Mallu Angel Network is here. Money wont be a problem for sure
The state now has an angel network, called the Mallu Angel Network, led by the likes of Kris Gopalakrishnan and Kerala’s chief Minister Oommen Chandy.
In Kerala, the south Indian state popular as a tourist destination, there’s blazing fast Giga Bit Internet. Then there is the sprawling startup village which wants to incubate nearly 1000 software product companies in 10 years. And its got mentors like Kris Gopalakrishnan, one of the nine co-founders of IT services giant Infosys. What are we missing? Well, an angel network.
The state now has an angel network, called the Mallu Angel Network, led by the likes of Kris Gopalakrishnan and Kerala’s chief Minister Oommen Chandy. The network, as reported by the Wall Street Journals India blog, has plans to have 1,000 members in two years with each member investing up to $183,000. “It is also planning to leverage established startup financing networks such as Mumbai Angel Network and the Indian Angel Network,” said the blog.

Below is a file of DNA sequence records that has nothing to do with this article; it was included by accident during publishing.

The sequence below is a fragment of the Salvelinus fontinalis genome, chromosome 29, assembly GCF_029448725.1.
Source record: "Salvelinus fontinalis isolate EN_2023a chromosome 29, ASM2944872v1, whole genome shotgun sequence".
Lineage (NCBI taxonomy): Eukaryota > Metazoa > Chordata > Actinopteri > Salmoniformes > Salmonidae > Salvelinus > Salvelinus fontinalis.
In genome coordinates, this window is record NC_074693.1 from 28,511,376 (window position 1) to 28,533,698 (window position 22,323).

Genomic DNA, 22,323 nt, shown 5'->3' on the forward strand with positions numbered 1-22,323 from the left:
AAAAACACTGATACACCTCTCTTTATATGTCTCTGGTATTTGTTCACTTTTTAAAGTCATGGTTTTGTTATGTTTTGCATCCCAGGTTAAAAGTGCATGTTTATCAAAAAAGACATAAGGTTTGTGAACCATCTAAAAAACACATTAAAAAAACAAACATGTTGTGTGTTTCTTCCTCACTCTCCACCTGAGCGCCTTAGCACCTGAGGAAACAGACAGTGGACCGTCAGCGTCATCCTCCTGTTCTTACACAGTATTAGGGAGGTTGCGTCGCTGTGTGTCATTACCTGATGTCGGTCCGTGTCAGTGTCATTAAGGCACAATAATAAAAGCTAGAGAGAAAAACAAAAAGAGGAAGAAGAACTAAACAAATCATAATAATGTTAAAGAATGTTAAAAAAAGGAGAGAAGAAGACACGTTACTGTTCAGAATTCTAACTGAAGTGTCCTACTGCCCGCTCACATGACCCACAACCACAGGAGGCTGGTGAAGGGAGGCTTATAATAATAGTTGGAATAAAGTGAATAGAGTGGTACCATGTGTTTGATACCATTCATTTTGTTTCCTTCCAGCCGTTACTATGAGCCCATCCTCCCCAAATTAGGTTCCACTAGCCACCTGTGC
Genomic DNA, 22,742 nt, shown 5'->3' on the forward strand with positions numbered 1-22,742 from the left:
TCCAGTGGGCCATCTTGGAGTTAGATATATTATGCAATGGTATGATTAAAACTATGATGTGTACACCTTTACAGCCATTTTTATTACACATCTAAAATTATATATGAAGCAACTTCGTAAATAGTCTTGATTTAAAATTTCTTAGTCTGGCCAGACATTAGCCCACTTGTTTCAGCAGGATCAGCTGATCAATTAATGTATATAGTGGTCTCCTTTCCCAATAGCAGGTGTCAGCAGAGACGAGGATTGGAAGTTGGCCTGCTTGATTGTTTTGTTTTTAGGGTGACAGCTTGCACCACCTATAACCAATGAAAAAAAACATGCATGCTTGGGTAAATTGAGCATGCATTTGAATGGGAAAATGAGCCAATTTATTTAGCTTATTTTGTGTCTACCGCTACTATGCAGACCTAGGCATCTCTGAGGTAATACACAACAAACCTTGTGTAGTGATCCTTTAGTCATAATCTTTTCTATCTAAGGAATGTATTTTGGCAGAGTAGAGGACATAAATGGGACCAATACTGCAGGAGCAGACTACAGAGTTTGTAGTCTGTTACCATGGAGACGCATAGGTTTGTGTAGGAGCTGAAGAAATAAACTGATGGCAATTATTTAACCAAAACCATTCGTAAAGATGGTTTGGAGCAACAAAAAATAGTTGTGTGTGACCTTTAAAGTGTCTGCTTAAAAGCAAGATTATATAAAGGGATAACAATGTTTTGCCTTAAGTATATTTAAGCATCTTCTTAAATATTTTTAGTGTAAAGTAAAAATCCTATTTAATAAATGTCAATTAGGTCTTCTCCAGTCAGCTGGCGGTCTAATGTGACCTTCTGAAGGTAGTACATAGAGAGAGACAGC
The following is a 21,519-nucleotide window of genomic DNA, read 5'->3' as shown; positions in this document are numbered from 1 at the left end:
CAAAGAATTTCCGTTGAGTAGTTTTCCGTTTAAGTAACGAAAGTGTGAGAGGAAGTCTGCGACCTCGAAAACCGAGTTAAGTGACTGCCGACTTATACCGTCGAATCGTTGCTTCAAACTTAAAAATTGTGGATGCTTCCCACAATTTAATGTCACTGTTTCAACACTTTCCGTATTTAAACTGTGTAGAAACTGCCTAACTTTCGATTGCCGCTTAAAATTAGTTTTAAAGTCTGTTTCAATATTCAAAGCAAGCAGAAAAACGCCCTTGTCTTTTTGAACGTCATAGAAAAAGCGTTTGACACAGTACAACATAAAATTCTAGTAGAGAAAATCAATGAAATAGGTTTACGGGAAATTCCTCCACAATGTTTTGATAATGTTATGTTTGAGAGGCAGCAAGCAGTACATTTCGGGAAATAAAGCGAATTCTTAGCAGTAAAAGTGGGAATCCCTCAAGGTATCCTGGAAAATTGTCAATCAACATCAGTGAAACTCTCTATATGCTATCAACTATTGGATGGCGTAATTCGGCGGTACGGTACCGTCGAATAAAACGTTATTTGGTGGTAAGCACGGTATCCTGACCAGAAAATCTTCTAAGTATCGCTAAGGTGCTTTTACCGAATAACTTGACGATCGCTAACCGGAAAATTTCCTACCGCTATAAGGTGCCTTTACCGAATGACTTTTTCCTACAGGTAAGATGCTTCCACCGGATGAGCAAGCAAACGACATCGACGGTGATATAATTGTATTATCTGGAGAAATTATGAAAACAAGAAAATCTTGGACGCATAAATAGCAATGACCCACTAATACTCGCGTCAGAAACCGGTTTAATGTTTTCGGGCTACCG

The Economic Times reported today that the group wants to create a $20 million corpus.
In bits and pieces, Kerala seems to be building up its eco system with active support from the Government. The state launched its student entrepreneurship scheme for universities, colleges and polytechnics in October. Kerala Chief Minister Oommen Chandy announced earlier that universities will give 20 % attendance and 4 % grace mark for student entrepreneurs.
Where will the money come from? As the reports point out, a lot of money comes to Kerala already in the form of remittances. Remittances to Kerala, or the money sent home by Keralites working abroad, is expected to go up $11 billion in 2012, up 40 % from the year ago period. So far, all the money has been going into buying land, building barely occupied colossal houses and loads of gold jewellery. Hopefully, some of it will trickle down to the startups.
Few detractors have been crying on the sidelines that enough is not being done for the startup ecosystem in Kerala. Well that might be true if no one is asking you to define how much is enough or if you expect the sky from a very early stage ecosystem. The important part is that they have a plan. And seem to be hell bent on executing it. Why crib?
What are your thoughts?